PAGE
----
And perhaps the most freeing moment comes when the writer decides to drop her inhibitions, to banish the self-consciousness that has lurked in her hinterland, and agrees to appear far-fetched, even ridiculous. “At times he restricts himself formally, like the Oulipo, that experimental French literary group of the sixties.” Who is she writing about? Why, the rapper Jay-Z, of course. And whose records, now freighted with nostalgia, does she liken to “listening to a pleasant slice of Sinatra”? Tupac, naturally.
She is sharp enough not to make such florid comparisons without the goods to back them up, and her piece on Jay-Z, The House That Hova Built, is a fantastically illuminating account of the protean nature of hip-hop, the constant shifts of power and purpose that are in its code. I was happily reminded of the way Smith blended Howards End with Public Enemy in her novel On Beauty, but this piece, written in 2012, is a different example of subversion. In the age of celebrity, she has rebranded an interview as an essay, and freed herself from the demands of editors and readers to deliver a hot take, let alone a take-down.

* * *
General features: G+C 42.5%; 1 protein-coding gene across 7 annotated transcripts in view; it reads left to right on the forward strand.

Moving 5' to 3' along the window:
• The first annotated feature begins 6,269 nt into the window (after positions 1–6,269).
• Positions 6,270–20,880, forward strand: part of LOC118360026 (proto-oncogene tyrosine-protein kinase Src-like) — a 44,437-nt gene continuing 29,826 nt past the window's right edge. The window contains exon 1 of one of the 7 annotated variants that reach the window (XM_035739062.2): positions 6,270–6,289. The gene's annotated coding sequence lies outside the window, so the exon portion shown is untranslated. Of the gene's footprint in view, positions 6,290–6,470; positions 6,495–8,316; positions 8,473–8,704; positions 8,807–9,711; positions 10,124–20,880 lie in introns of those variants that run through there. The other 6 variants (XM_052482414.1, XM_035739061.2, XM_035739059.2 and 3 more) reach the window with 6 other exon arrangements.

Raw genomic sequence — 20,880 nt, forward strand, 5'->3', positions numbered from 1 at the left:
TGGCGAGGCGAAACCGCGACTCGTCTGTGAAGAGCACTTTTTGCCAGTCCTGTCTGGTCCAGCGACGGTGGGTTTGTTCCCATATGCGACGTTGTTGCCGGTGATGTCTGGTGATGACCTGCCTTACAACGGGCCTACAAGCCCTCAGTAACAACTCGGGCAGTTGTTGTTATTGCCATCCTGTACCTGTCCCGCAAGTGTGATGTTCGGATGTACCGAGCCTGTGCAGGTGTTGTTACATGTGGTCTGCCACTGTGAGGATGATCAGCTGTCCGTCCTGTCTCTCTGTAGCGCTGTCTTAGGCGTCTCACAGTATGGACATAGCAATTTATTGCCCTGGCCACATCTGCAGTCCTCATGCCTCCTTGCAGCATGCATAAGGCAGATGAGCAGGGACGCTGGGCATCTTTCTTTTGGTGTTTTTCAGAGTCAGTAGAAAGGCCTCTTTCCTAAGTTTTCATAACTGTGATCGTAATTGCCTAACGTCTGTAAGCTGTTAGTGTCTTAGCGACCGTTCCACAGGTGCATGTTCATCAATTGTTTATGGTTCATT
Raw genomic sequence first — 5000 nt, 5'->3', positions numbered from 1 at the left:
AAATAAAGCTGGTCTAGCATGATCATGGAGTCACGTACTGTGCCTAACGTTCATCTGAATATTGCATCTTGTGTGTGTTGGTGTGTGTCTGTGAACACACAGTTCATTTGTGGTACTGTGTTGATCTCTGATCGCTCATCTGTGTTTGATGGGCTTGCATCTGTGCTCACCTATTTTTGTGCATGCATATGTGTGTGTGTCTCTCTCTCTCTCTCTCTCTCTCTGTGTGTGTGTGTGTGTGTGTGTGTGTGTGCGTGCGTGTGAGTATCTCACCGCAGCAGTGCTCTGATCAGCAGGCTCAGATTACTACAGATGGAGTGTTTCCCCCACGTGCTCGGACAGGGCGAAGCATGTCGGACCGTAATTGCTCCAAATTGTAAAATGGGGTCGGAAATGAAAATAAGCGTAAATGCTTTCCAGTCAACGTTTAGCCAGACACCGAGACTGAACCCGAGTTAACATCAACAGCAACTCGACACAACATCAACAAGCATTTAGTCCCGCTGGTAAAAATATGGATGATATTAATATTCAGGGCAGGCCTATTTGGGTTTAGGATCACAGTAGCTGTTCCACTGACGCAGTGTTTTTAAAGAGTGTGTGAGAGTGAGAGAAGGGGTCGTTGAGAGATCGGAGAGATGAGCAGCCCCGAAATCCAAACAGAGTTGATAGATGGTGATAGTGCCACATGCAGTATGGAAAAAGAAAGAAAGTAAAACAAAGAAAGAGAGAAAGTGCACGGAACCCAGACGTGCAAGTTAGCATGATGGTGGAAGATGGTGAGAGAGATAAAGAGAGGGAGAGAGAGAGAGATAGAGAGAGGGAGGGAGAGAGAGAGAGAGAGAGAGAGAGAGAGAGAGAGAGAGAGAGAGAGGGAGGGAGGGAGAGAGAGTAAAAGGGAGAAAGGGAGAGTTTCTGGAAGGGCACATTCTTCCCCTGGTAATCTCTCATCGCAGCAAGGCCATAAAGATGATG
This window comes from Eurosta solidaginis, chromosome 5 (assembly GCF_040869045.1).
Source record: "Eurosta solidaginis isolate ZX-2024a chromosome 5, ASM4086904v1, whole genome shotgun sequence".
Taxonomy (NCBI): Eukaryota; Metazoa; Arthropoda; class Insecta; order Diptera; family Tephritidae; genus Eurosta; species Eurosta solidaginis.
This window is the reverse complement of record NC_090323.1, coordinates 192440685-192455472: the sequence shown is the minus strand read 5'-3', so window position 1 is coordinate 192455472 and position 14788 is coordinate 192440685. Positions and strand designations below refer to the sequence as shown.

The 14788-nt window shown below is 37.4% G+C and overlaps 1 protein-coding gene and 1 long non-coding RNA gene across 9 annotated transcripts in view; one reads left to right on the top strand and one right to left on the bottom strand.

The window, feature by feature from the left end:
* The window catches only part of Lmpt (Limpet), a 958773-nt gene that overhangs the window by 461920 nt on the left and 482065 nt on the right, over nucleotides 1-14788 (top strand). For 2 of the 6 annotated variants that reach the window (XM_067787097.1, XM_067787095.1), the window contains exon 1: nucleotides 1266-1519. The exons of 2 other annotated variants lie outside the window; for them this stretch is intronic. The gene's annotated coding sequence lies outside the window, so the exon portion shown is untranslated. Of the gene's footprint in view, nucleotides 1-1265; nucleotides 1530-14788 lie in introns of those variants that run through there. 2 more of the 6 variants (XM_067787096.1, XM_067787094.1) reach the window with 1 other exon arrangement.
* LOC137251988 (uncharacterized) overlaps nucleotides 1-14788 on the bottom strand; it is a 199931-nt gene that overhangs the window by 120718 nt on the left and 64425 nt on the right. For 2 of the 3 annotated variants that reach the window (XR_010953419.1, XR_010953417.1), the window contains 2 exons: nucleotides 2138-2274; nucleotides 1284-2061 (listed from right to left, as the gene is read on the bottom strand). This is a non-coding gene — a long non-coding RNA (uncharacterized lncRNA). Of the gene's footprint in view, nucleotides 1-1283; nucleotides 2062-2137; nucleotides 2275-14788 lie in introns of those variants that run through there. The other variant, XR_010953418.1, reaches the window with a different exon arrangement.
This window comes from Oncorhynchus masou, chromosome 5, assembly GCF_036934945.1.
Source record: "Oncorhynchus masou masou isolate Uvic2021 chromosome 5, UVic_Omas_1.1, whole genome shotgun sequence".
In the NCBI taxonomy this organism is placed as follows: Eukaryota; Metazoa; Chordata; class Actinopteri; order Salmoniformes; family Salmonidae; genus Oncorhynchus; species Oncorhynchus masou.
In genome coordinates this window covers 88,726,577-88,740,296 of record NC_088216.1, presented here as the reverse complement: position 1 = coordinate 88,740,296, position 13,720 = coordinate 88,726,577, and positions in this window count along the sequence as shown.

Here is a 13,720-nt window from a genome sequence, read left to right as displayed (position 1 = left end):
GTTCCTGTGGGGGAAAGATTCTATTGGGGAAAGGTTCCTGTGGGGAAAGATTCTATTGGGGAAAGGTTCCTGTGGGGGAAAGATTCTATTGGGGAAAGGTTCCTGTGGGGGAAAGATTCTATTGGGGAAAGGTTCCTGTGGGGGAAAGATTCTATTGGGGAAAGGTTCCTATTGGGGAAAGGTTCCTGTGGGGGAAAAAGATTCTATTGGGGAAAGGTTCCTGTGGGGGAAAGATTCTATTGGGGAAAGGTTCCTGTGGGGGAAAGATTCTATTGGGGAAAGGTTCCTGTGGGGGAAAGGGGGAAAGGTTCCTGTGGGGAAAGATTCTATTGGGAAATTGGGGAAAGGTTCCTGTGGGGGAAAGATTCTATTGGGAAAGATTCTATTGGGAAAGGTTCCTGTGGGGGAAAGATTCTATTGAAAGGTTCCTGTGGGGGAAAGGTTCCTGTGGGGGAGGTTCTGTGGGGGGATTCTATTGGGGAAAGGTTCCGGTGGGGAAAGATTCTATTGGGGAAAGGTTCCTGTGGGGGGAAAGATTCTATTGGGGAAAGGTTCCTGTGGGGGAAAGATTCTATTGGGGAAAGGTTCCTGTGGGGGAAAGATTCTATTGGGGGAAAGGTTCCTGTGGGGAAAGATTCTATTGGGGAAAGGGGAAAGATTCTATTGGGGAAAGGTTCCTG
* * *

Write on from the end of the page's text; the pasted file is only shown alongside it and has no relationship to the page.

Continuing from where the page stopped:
Zadie Smith: ‘I have a very messy and chaotic mind’
In fact, the only target, really, is herself, still clinging to her love of Wu-Tang Clan. “Listening to Jay-Z – still so flexible and enthusiastic, ears wide open – you realise you’re like one of these people who believes jazz died with Dizzy.” Even there, though, is the embrace: one of “these” people, not one of “those”.